From Country Borders to Indiana Backyards

Indiana Response to Climate Change

Sydney Pinchouk, Staffer

          Recent climate change news only reports on big events, such as Japan switching to nuclear power and deadly storms in California. While events on country borders do not directly affect central parts of the United States, the long-term effects of climate change disrupt Indiana too. Hoosiers are already starting to recognize changes in weather. Rain and snow are becoming severe, humidity is more intense and air quality is decreasing from soil erosion. How is Indiana responding to climate change? 

          The Nature Conservancy, a global nonprofit for environmental change, created a climate change roadmap for Indiana in February of 2021. To aide natural climate, Indiana has a few different ways to help farmers adopt agricultural practices, including conservation tillage and crop rotation. This will prevent soil erosion and improve air and water quality. Additionally, eight coal plants in Indiana will be retired by 2031 to increase the use of natural gases and renewable energy.  

          According to research from the U.S. Energy Information Administration, Indiana was the country’s eighth largest coal producer and third largest coal consumer in 2021. With the expense and negative health effects of running coal power plants, Indiana is looking toward more renewable energy alternatives, hoping to have 40% of Indiana’s electricity coming from renewable sources by 2035.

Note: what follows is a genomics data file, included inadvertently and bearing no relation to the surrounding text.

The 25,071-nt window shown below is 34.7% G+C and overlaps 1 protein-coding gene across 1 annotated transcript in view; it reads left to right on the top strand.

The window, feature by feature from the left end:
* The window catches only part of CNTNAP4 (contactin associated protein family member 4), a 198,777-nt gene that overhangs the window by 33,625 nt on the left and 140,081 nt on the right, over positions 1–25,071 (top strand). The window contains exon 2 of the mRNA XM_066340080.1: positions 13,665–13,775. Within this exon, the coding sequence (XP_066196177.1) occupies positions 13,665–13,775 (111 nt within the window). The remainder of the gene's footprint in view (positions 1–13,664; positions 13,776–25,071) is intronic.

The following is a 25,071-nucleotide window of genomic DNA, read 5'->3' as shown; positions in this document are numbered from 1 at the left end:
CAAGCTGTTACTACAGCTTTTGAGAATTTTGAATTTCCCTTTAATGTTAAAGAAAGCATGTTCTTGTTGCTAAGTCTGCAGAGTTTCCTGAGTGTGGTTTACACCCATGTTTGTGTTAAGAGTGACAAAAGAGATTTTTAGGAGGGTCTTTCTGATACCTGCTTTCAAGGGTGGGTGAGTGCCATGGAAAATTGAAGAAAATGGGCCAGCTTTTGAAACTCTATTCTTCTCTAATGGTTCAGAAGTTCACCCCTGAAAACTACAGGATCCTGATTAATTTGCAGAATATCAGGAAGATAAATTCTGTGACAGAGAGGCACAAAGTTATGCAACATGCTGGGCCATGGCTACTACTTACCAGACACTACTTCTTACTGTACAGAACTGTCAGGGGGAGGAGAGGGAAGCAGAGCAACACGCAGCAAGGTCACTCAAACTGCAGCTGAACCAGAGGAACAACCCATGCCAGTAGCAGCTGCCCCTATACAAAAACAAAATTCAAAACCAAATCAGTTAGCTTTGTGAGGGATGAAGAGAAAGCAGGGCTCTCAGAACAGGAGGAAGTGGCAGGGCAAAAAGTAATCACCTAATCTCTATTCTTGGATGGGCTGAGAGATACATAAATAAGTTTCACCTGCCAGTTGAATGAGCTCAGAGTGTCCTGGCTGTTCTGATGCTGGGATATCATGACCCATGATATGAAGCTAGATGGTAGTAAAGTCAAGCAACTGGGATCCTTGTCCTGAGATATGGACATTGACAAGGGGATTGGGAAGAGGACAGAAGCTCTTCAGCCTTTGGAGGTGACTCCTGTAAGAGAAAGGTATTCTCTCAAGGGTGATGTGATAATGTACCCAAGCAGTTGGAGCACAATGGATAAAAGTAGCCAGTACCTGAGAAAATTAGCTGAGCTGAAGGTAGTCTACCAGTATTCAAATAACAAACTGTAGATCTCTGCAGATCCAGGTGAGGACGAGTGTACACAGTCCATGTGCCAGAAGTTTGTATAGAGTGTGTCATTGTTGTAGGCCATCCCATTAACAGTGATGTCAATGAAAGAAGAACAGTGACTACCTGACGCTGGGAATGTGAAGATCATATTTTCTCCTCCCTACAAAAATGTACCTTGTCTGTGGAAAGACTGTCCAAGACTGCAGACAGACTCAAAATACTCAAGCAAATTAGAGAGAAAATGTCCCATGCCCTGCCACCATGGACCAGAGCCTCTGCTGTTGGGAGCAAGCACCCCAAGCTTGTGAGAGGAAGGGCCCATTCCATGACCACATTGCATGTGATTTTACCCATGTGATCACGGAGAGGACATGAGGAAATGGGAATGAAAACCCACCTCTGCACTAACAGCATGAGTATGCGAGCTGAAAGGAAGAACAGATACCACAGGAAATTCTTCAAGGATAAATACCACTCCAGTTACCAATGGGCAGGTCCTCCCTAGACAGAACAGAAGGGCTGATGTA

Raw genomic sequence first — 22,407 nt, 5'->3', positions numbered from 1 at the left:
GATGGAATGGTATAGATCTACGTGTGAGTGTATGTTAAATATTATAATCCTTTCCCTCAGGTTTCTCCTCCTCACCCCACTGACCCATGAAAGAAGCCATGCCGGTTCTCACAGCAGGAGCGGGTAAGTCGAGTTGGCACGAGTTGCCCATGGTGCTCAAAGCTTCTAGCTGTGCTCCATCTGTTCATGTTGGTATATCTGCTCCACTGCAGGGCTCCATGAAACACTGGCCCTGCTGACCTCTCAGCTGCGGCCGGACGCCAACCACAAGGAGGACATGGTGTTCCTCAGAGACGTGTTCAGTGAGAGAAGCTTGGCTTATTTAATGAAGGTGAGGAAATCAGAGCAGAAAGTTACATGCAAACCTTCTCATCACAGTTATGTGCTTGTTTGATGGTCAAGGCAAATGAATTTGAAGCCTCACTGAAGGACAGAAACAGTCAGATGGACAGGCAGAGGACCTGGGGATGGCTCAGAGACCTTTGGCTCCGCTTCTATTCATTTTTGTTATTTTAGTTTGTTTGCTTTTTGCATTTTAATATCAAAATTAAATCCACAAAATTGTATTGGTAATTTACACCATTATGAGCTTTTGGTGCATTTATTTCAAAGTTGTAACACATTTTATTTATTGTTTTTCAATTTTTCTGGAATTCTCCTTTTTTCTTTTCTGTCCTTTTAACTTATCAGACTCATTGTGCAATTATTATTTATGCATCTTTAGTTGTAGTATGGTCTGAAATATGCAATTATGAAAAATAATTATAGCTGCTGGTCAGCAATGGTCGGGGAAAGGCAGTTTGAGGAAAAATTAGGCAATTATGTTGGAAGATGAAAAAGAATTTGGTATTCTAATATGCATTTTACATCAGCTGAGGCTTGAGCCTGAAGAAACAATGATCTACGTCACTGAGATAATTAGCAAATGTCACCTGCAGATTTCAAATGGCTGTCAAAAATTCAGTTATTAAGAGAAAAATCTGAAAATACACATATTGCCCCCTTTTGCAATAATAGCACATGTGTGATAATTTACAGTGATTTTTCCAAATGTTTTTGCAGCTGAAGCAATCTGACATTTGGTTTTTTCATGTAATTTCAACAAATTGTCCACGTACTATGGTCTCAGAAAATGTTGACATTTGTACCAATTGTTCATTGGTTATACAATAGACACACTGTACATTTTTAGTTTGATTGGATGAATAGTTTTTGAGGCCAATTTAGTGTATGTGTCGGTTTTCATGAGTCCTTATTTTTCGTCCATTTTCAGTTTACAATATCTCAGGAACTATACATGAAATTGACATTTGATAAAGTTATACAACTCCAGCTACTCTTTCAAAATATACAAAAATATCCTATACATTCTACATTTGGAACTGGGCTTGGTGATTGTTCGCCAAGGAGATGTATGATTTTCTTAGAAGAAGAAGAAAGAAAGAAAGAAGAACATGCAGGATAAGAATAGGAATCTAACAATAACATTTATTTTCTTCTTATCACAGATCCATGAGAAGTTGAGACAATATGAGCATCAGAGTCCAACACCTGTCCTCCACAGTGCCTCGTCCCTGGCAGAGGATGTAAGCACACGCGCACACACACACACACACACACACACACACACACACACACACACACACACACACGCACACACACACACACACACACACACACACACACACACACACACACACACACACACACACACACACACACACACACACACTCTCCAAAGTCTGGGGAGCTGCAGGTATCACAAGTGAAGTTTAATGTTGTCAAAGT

The Nature Conservancy is not the only group taking action, but without assistance from Indiana citizens, change will not be easily made. There are simple changes that can be made in homes to use more renewable energy, such as switching to solar power roof panels for electricity. Solar power can also be used for air conditioning and water heating. The more simple changes that Indiana citizens make, the quicker Indiana will reach its goals of using more renewable energy sources.  

          As more news surfaces about climate change effects in coastal areas, Indiana will continue to act on this plan. The changes happening on country borders will affect life quality in Indiana and the Nature Conservancy is continuing to act fast to prevent further changes. Without help from citizens of Indiana, the road map might be too little, too late.